Another round of tire slashing on the island left more than a dozen vehicles damaged Saturday morning, according to the Galveston Police Department

Tires on at least 16 vehicles were slashed sometime between 10 p.m. Friday and 7:30 a.m. Saturday, according to the department.

The vandalism occurred on Avenue F between 12th and 18th streets, according to police. Investigators reviewed some surveillance cameras from the area, but had not found a usable video showing the vandalism as of Saturday afternoon, police said.

No arrests had been made.

It's at least the second time this summer police investigated a mass tire slashing. In July, someone slashed the tires of more than 60 vehicles across a 56-block area in mid-island neighborhoods.

No arrests have been announced in that incident.

 — John Wayne Ferguson

John Wayne Ferguson: 409-683-5226; or on Twitter @johnwferguson.


Senior Reporter

(8) comments

Rusty Schroeder

This is some pretty expensive vandalism these punks are committing , hopefully police can get some solid leads.

George Croix

It's no great trick to spend 1200 bucks plus for four light truck tires these days.

Gary Miller

Is there any connection with where replacements are being bought? Does some place just happen to have a sale?

Steve Fouga

In a different jurisdiction where I once lived, a similar vandal eventually reaped his .223 caliber reward when a citizen decided to take law enforcement into his own hands, and laid a trap. He was no-billed.

Stephanie Lang

What a drag for all these folks and the others who were previously effected by likely the same loser getting a kick out doing this in the middle of a random night. While this type of event is not necessarily directly connected to what I'm about to say, I do feel it bears mentioning: lighting plays a key role in this scenario and all petty crime incidents we see across the island (or in any neighborhood, for that matter).

Walking a few of our streets with my dog weekly, I notice so many homes with little to no exterior lighting on what so ever in the evenings.
To be clear, there are a lot of homes that appear to have lights off, but also a lot that don’t have any sort of exterior light fixtures visible at all.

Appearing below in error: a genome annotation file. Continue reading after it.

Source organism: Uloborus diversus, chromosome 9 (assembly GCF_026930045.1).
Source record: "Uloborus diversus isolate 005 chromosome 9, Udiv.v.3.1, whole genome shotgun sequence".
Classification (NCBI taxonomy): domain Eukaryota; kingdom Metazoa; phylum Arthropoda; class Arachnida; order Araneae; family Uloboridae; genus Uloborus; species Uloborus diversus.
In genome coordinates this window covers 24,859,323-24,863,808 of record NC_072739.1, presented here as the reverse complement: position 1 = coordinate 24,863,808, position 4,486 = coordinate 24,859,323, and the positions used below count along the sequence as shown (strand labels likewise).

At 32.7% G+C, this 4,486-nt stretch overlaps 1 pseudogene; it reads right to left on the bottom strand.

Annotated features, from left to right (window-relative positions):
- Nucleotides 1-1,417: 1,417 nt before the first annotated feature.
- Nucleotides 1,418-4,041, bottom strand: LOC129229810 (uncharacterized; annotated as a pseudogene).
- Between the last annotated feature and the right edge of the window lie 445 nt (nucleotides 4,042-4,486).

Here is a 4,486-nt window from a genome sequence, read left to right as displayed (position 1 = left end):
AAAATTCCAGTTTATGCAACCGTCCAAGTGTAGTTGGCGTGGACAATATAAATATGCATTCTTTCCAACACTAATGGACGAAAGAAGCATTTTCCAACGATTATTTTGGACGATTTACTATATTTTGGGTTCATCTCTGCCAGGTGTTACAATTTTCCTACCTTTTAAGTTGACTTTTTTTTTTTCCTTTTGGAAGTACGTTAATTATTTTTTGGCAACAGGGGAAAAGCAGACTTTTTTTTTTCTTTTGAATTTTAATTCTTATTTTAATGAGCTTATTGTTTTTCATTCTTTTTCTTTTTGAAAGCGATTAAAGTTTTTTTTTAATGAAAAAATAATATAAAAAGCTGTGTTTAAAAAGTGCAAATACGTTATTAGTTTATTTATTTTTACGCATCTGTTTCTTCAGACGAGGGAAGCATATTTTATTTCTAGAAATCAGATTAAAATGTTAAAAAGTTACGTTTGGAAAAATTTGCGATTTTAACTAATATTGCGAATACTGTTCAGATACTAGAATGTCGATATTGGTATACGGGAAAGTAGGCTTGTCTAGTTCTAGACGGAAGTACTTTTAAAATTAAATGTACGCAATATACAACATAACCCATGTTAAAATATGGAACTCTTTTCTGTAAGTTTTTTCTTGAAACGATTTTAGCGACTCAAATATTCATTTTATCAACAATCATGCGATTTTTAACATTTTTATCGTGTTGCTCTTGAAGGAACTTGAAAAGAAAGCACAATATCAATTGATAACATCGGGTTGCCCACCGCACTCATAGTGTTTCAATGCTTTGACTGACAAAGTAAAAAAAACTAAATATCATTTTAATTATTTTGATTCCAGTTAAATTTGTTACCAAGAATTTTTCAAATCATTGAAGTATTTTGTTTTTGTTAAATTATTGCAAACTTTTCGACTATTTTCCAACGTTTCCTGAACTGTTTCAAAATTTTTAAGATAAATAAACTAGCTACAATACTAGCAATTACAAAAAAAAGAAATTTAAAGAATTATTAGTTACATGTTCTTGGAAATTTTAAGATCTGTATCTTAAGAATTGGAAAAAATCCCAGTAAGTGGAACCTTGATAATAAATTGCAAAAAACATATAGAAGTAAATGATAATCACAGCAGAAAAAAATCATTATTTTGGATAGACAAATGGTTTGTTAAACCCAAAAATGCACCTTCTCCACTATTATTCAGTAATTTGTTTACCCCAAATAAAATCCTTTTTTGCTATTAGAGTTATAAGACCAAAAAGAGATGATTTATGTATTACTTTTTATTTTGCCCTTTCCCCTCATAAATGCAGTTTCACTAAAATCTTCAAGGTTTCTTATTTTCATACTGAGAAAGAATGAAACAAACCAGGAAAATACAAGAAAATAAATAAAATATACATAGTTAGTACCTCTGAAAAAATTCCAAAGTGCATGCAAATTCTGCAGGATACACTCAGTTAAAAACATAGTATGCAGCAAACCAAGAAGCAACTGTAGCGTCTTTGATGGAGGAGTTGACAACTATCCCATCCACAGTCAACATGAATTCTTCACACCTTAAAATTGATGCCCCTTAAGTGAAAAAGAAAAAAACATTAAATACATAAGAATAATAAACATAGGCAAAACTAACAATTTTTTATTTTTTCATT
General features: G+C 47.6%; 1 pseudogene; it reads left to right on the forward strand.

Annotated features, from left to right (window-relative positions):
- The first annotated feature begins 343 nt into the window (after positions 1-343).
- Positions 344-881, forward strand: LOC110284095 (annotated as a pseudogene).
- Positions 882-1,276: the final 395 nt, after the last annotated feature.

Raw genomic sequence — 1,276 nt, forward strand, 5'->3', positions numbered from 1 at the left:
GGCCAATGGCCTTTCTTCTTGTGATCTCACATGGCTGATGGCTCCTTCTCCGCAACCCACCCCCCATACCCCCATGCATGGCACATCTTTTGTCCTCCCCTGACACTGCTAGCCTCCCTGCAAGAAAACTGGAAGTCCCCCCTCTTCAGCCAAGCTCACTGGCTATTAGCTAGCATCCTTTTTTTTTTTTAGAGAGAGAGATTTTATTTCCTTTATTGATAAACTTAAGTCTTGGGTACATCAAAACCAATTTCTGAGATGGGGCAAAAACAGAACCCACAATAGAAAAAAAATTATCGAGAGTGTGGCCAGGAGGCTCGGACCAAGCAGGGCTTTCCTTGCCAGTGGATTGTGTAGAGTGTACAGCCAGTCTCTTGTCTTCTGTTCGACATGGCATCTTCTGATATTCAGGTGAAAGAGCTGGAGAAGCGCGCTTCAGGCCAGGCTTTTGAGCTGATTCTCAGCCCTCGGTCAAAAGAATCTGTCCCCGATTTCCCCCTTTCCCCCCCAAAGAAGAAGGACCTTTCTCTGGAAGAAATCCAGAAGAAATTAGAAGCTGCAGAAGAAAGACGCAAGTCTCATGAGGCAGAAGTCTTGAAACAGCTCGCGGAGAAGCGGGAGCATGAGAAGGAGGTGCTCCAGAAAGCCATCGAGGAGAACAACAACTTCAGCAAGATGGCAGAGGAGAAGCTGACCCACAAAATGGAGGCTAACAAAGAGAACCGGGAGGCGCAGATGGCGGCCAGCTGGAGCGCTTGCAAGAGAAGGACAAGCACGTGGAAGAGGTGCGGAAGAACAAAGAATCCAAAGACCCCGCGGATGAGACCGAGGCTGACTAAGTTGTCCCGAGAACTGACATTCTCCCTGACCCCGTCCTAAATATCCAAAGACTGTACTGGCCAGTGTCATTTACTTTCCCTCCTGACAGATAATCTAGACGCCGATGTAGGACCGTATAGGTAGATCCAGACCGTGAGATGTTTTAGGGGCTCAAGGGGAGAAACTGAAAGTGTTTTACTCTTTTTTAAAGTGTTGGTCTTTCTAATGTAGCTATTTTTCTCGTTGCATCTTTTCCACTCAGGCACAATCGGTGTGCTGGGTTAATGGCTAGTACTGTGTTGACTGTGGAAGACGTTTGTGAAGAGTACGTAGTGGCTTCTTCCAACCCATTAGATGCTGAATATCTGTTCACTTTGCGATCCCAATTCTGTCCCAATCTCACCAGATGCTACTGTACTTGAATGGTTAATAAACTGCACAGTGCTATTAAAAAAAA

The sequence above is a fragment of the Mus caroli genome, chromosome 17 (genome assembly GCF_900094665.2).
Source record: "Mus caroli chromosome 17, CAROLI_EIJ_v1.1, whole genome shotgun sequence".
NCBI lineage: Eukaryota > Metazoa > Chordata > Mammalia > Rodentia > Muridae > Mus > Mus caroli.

Pitch black homes, yards and alleys are breeding grounds for those with bad intentions as well as things that go bump in the night.


We can do better to protect our homes and vehicles, and we need to do better to protect our neighborhoods. While street lights are important to work towards and there is no denying the City of Galveston is lacking in that department, we can’t snap our fingers and make them appear in front of every other house island-wide. What we can do is turn on a porch light, setup a timer, uplight a front walkway or hang some $1.99 twinkle lights in an attempt to control our own little corners by helping to illuminate the island which we all love and want to see remain safe.

Please, please light up your properties each and every night before bed. No excuses. No exceptions.

There are so many economical options to choose from at Home Depot, Walmart, Chalmers and online, and the pennies spent turning on a porch light each night pale in comparison to the expense of repairing damages and restoring the feeling of safety after a break-in.

If you are reading this and would like to add lights to your property but can’t physically navigate a ladder or don’t know where to start, please reach out to someone in your neighborhood ( is a great way to connect if you don't feel like you know anyone), call City Hall and ask to be put through to your City Council representative, inquire with the police department, etc. - Galveston is a friendly place, and there are likely people in your circle who would be more than willing to help work towards the common goal of minimizing these types of inconveniences from happening week after week.

Steve Fouga

[thumbup][thumbup][thumbup][thumbup][thumbup] Great post! Seems like common sense, doesn't it?

Stephanie Lang

One would think.

AJ LeBlanc

Agreed that lighting is a deterrent as well as a good idea in general. Motion detectors on a bright light can work very well. However, when installing a light that will remain on continuously try to ensure it is not pointing directly into a neighbors house (or bedroom). Some neighborhoods have rules against this - not to mention getting your neighbors up in arms.

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